I don't believe we have, yet, fully acknowledged the Bradbury genius. The reason for this is, that,like Dickens, we just haven't got right down to the brilliance of every aspect of his books. This isn't the first time we have commented on him on this blog. Previously, we've said what a fantastic foreteller of the future he was - not only imagining the walkman generation with his 'shells' in Farenheit 451 but accurately describing the OJ style chase scenes that have become so much a part of our television experiences. His idea of an interactive home entertainment system has still yet to become a reality but we are certainly getting there.Socially, he imagined an ecological conflict in The Martian Chronicles that we now are familiar with. Politically he recognised a black-white power struggle in the same book that happened for real only a few years afterwards. All this from sitting in the New York YMCA trying to hastily adapt a book of short stories so he could pass it off as a novel in 1950 !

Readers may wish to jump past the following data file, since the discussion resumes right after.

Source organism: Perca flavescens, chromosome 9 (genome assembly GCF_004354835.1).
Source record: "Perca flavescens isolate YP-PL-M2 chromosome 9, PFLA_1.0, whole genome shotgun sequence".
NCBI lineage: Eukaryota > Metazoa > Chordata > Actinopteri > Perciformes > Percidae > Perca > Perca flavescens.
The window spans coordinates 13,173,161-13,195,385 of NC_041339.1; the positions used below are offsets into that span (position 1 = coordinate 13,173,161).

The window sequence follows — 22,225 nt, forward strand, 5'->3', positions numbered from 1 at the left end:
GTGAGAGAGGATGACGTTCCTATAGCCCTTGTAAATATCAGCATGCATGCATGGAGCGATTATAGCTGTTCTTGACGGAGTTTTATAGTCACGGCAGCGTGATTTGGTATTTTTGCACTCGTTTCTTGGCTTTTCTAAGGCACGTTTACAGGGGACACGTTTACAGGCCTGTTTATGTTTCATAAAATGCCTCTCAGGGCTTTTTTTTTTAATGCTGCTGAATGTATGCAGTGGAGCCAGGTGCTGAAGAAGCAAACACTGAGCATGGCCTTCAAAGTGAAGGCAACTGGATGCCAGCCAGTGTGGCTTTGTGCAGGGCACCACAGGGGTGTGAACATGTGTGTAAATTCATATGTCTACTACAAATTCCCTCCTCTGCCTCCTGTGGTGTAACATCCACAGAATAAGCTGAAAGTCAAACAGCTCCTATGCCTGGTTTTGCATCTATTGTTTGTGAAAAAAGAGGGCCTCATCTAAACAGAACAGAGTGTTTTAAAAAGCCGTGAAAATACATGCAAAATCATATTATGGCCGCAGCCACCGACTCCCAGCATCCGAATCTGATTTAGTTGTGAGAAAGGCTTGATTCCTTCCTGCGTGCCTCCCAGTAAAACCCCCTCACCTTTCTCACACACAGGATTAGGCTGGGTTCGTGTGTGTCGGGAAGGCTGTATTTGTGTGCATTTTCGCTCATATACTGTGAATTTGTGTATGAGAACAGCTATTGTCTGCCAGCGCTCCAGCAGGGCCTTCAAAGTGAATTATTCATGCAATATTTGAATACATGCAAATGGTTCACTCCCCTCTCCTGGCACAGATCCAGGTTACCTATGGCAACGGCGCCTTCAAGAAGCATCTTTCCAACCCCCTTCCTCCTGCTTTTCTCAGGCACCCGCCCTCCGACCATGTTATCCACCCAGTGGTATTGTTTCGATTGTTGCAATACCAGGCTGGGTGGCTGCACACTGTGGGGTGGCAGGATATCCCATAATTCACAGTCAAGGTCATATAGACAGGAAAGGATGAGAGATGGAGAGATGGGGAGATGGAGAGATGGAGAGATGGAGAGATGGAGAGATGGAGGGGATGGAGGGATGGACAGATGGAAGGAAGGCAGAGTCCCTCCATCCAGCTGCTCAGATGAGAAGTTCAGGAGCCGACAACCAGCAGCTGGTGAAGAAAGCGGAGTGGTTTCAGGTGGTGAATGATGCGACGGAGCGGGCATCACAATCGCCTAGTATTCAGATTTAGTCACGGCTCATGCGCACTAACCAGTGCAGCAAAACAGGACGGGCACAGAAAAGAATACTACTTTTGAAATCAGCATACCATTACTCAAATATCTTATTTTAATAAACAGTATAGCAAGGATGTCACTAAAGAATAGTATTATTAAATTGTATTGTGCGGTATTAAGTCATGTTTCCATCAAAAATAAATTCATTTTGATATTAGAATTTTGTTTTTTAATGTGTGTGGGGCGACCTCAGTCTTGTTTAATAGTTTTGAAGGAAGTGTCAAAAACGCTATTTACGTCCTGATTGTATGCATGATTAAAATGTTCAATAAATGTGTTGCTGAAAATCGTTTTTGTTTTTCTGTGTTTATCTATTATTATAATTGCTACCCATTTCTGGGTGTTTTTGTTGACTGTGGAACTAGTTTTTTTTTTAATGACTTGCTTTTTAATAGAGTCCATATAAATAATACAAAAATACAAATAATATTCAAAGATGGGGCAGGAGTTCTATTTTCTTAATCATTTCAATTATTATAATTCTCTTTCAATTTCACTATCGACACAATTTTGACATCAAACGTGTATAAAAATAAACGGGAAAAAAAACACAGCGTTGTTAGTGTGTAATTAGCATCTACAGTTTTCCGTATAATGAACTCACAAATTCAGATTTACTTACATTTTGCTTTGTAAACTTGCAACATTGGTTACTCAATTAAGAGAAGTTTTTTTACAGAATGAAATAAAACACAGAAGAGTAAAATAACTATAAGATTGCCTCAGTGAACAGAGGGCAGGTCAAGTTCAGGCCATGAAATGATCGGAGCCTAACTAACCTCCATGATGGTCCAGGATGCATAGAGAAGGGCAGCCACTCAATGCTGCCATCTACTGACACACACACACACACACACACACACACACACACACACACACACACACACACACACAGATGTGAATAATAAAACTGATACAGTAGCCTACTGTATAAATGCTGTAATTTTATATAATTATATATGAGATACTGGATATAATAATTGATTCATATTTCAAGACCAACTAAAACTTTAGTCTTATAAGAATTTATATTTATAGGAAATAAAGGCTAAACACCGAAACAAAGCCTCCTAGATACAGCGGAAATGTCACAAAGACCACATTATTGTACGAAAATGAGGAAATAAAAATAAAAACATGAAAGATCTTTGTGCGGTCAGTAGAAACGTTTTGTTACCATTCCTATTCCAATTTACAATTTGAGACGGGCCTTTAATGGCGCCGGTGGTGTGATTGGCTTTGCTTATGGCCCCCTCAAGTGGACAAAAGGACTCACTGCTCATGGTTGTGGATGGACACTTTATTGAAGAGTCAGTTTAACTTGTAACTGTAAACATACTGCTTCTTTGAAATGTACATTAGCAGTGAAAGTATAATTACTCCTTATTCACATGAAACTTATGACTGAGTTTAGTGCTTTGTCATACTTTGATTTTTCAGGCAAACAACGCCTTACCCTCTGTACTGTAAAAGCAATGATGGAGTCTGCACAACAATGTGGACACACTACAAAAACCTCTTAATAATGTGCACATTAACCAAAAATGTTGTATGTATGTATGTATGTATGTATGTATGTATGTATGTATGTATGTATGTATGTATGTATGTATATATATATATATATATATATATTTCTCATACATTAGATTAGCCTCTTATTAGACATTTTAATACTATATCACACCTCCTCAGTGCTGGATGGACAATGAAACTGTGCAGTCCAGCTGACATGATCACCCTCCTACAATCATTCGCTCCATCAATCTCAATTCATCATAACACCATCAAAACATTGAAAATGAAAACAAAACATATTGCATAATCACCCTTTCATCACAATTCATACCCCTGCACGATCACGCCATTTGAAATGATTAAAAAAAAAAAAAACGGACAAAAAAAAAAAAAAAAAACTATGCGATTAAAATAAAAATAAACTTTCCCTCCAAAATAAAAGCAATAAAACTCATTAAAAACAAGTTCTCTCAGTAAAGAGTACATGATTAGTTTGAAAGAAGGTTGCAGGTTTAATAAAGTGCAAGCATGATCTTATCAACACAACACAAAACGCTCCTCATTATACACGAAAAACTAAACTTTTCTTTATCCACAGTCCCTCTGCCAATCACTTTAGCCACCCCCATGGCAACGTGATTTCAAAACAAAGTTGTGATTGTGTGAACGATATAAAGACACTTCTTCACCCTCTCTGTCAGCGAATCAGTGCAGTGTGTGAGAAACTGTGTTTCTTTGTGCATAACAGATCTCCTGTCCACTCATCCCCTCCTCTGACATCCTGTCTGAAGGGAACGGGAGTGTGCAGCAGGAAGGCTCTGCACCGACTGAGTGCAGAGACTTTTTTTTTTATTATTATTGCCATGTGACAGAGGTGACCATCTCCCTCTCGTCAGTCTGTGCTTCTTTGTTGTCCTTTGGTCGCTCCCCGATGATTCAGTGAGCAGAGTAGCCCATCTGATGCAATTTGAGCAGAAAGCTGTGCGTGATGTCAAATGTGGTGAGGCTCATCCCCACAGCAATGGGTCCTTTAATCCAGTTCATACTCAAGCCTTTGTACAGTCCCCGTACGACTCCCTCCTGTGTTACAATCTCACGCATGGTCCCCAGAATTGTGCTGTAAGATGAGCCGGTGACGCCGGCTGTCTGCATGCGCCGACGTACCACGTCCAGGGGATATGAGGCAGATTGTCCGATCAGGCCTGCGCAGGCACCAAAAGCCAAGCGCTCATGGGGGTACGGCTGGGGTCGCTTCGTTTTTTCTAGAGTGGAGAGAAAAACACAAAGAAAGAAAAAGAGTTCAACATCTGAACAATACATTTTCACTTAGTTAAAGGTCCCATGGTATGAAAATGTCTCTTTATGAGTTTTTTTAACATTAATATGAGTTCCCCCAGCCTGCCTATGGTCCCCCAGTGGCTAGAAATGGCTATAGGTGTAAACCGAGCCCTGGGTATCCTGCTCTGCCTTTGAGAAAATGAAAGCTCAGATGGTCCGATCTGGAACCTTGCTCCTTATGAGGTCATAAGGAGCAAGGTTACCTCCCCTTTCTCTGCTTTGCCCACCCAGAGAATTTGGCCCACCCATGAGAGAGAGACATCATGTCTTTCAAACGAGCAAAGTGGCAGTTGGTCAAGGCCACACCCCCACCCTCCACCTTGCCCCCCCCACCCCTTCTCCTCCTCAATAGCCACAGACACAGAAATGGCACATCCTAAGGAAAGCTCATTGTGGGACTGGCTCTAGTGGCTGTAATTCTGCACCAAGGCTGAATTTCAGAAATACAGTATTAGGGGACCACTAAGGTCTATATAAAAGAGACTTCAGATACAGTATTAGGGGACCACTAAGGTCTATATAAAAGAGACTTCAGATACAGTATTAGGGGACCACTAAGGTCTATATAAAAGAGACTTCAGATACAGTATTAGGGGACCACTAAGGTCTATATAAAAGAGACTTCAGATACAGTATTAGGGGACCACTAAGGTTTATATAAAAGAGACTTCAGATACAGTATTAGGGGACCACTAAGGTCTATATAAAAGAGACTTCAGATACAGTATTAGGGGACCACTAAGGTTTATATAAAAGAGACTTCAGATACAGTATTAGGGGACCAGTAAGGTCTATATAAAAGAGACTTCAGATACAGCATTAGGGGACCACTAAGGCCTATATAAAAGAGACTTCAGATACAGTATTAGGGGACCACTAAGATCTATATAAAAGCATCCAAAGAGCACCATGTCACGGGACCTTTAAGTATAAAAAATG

For me though, having spent three years training to become, firstly a hypnotherapist and latterly a psychotherapist, he is great for what he understands about the human condition and controlling his own mental faculties. For his short story 'The Smile' he recalls sifting through his sub-conscious to access a momentary scene first seen, almost subliminally, in 'Pinocchio' many years earlier. That one fragment was enough to spark off a brilliant short-story. I couldn't guarantee such accuracy of recall with a client under hypnosis, nevermind just randomly at will !